Consumer Price Index: October 2008
The October estimate of consumer price index declined -1.0% (-0.961%) m/m and was up 3.7% y/y. The core ex-food and energy estimate fell -0.1%(-0.071%) m/m and is up 2.2%. The ex-food estimate saw a sharp drop of -1.2% m/m and the ex-energy component was flat for the month. Energy prices dropped -8.6% and prices in the services sector were also flat for the month.
Inside the data, the housing component, which comprises 42.4% of the overall index was flat and the owners equivalent rent subcomponent was up 0.1%. The cost of transportation was down - 5.4%. The cost of food rose 0.3%, apparel declined -1.0% , gasoline -14.2% and commodities were down -2.3% The cost of medical care increased 0.2% and education 0.2%.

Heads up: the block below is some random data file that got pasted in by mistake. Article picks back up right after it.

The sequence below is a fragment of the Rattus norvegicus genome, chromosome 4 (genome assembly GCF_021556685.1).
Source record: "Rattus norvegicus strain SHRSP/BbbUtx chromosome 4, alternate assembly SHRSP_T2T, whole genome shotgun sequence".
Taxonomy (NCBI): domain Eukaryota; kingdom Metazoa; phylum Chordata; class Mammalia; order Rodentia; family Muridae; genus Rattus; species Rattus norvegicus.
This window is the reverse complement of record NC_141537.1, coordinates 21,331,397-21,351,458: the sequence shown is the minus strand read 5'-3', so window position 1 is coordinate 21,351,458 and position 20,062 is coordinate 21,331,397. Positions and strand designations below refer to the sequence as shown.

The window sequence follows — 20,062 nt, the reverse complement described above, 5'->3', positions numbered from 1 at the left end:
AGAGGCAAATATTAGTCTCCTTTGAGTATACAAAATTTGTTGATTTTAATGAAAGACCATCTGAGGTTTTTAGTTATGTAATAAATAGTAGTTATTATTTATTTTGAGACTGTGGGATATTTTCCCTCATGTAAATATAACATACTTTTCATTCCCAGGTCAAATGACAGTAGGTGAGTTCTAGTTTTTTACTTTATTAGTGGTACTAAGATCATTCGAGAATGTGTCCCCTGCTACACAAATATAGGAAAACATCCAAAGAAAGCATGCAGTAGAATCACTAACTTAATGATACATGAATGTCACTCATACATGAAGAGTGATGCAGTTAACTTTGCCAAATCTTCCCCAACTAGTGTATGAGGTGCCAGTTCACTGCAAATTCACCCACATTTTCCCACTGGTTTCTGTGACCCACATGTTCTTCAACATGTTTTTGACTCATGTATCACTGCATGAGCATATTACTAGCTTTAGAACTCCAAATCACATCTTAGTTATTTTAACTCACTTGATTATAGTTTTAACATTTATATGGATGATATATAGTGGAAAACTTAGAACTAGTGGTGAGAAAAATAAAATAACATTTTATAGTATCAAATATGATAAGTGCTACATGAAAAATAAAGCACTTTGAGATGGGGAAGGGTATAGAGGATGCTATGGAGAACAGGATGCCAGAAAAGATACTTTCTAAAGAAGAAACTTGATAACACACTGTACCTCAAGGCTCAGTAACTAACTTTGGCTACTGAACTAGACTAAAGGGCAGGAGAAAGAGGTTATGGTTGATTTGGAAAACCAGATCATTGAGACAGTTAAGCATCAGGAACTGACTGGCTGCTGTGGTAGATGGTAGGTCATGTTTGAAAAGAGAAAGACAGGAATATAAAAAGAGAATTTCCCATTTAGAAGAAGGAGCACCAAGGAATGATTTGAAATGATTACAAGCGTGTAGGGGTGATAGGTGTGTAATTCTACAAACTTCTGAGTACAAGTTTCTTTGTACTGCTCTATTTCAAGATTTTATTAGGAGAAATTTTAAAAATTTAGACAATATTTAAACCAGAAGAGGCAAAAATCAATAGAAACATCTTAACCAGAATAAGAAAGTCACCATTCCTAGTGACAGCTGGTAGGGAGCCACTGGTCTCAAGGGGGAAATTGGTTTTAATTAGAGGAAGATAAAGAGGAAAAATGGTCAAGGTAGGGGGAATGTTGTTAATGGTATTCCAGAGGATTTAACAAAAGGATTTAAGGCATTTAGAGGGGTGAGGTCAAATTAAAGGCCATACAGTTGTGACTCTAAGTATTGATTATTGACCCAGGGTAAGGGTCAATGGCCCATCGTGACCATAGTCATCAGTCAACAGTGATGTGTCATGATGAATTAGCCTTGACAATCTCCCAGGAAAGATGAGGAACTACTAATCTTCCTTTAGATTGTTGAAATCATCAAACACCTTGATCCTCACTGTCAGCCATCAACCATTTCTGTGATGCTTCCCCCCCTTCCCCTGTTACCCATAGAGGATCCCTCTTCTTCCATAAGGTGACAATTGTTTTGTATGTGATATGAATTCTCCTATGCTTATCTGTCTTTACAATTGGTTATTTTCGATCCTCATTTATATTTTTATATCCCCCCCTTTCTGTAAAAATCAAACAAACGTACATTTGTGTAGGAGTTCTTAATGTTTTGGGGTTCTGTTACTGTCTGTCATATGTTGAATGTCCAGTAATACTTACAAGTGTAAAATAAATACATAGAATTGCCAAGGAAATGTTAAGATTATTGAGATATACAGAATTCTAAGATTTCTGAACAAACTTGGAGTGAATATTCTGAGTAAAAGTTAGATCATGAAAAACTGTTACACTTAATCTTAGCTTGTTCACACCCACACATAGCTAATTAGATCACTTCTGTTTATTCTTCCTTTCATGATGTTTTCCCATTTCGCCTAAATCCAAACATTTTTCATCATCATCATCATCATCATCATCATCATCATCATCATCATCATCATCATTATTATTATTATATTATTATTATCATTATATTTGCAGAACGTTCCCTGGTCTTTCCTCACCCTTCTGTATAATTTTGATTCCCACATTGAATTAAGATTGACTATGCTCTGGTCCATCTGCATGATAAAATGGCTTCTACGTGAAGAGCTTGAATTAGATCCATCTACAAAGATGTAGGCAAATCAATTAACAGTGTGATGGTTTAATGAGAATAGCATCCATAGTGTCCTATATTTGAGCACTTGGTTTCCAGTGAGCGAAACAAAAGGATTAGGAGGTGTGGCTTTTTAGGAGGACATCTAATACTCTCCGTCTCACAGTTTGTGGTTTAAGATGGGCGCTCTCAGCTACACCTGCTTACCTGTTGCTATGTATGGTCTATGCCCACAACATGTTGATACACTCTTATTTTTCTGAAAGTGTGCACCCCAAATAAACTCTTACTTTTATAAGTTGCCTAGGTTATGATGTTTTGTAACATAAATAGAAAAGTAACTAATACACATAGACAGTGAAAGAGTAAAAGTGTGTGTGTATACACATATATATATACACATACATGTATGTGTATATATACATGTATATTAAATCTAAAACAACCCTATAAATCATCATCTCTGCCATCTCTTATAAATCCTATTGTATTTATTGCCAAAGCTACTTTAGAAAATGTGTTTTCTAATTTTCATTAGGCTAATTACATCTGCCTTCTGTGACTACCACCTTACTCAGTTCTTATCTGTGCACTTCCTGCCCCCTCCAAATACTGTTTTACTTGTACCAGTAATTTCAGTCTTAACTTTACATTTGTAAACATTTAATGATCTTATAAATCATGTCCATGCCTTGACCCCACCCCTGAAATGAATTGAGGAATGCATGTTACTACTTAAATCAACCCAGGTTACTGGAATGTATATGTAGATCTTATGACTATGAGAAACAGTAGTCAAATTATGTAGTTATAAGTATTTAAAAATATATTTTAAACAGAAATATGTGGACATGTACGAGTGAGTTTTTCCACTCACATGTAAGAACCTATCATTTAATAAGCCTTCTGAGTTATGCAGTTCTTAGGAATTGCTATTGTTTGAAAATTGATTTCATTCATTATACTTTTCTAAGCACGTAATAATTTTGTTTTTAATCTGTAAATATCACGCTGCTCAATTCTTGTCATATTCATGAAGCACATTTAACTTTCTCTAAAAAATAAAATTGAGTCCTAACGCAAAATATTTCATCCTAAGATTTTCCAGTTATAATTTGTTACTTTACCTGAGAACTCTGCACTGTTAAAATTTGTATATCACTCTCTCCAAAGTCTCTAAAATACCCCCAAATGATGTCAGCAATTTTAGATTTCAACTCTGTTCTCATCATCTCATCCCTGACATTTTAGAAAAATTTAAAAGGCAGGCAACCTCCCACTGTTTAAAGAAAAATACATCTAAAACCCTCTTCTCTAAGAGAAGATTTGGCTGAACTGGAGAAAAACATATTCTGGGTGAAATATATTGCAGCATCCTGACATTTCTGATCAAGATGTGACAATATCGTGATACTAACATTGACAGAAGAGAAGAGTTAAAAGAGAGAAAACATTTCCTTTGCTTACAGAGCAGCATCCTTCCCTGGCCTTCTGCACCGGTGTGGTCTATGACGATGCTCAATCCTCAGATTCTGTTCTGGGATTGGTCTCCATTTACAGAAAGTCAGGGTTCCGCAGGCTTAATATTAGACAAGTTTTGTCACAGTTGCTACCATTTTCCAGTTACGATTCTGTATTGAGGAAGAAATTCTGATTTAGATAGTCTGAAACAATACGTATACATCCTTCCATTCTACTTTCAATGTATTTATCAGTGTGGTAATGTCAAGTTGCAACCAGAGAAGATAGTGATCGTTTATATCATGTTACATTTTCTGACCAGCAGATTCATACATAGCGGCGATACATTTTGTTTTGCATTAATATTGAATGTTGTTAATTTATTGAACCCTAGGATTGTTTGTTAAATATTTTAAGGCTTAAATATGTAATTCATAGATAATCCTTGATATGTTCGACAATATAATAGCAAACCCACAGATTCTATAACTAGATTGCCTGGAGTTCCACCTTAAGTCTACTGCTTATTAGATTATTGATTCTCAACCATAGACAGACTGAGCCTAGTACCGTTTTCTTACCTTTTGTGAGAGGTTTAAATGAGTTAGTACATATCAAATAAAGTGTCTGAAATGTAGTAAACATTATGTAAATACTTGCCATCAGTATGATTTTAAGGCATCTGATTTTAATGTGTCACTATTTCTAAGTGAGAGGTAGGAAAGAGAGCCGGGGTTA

The decline in the cost of transportation and gasoline were the primary catalysts behind the single largest decline in consumer prices since the creation of the index in 1947. The second straight record low recorded in the October inflation data confirms that the risk to the economy from pricing has rapidly moved from that of rapid inflation to the disinflation that is now moving through the system. The core rate of inflation is quickly converging on the Fed's implied target zone of 1-2%. While at this point it does not appear that a general breakout of deflation is in the cards, the Fed would be wise to employ a potent communications policy with respect to the implied target rate as a way to shape market expectations during its experiment with the quantitative easing policy currently underway and the probability of a extended period of falling prices in many sectors of the economy.